10. Cropping management using color and color infrared aerial photographs

    NASA Technical Reports Server (NTRS)

    Morgan, K. M.; Morris-Jones, D. R.; Lee, G. B.; Kiefer, R. W.

    1979-01-01

    The Universal Soil Loss Equation (USLE) is a widely accepted tool for erosion prediction and conservation planning. Solving this equation yields the long-term average annual soil loss that can be expected from rill and inter-rill erosion. In this study, manual interpretation of color and color infrared 70 mm photography at the scale of 1:60,000 is used to determine the cropping management factor in the USLE. Accurate information was collected about plowing practices and crop residue cover (unharvested vegetation) for the winter season on agricultural land in Pheasant Branch Creek watershed in Dane County, Wisconsin.

  11. Interpreting Michigan forest cover types from color infrared aerial photographs

    NASA Technical Reports Server (NTRS)

    Hudson, W. D.

    1984-01-01

    The characteristics of 17 cover types (13 forest types or tree species and 4 nonforest cover types) in Michigan are discussed as well as their interpretation from medium scale color infrared photography. The occurrence of each type is described by region and site requirements. Those attributes of a tree or stand which are helpful when attempting to interpret the type from a vertical perspective are discussed as well as common crown types. The identification of the forest type or tree species by using image characteristics (size, shape, shadow, color, texture, pattern, or association) is discussed. Ground photographs and sketches of individual trees are included. Stereograms of typical stands are available.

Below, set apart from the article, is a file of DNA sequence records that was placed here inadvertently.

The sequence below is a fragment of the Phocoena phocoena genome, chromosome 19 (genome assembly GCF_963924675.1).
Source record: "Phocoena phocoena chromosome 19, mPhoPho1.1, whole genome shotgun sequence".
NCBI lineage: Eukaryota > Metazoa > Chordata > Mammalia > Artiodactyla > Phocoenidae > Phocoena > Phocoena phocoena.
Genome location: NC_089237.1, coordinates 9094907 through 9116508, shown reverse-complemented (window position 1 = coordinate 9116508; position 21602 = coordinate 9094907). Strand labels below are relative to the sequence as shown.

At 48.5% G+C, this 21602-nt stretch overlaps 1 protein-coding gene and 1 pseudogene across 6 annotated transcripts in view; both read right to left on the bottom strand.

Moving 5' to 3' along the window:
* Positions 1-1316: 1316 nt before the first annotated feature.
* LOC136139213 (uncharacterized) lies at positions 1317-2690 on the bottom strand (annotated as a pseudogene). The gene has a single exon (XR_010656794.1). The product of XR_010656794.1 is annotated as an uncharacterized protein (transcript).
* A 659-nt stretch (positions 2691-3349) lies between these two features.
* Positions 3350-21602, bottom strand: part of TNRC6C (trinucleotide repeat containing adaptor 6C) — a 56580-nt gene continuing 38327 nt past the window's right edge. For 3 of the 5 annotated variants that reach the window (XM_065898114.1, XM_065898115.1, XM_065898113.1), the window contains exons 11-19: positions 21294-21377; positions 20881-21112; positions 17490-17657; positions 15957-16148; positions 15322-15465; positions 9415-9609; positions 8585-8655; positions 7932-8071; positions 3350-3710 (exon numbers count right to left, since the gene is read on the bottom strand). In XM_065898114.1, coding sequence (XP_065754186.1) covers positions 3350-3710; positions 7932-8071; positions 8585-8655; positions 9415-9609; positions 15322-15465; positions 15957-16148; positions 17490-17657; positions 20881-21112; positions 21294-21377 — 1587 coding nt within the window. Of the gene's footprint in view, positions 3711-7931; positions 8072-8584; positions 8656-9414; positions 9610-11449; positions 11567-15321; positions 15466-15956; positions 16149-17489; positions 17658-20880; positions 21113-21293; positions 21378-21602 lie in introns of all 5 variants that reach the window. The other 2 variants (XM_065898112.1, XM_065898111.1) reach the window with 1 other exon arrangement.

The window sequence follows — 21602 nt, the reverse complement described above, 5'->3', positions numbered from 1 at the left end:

12. Quantitative wildlife habitat evaluation using high-altitude color infrared aerial photographs

    USGS Publications Warehouse

    Pettinger, Lawrence R.; Farmer, Adrian; Schamberger, Mel

    1978-01-01

    The habitat value for elk and sage grouse of two proposed phosphate strip mine sites was determined using habitat parameter measurements from high-altitude color infrared aerial photographs. Habitat suitability was assessed using the Habitat Evaluation Procedures being developed by the U.S. Fish and Wildlife Service. Similar results were obtained from two approaches--a remote-sensing-only approach and a mix of measurements from photo interpretation and conventional field surveys.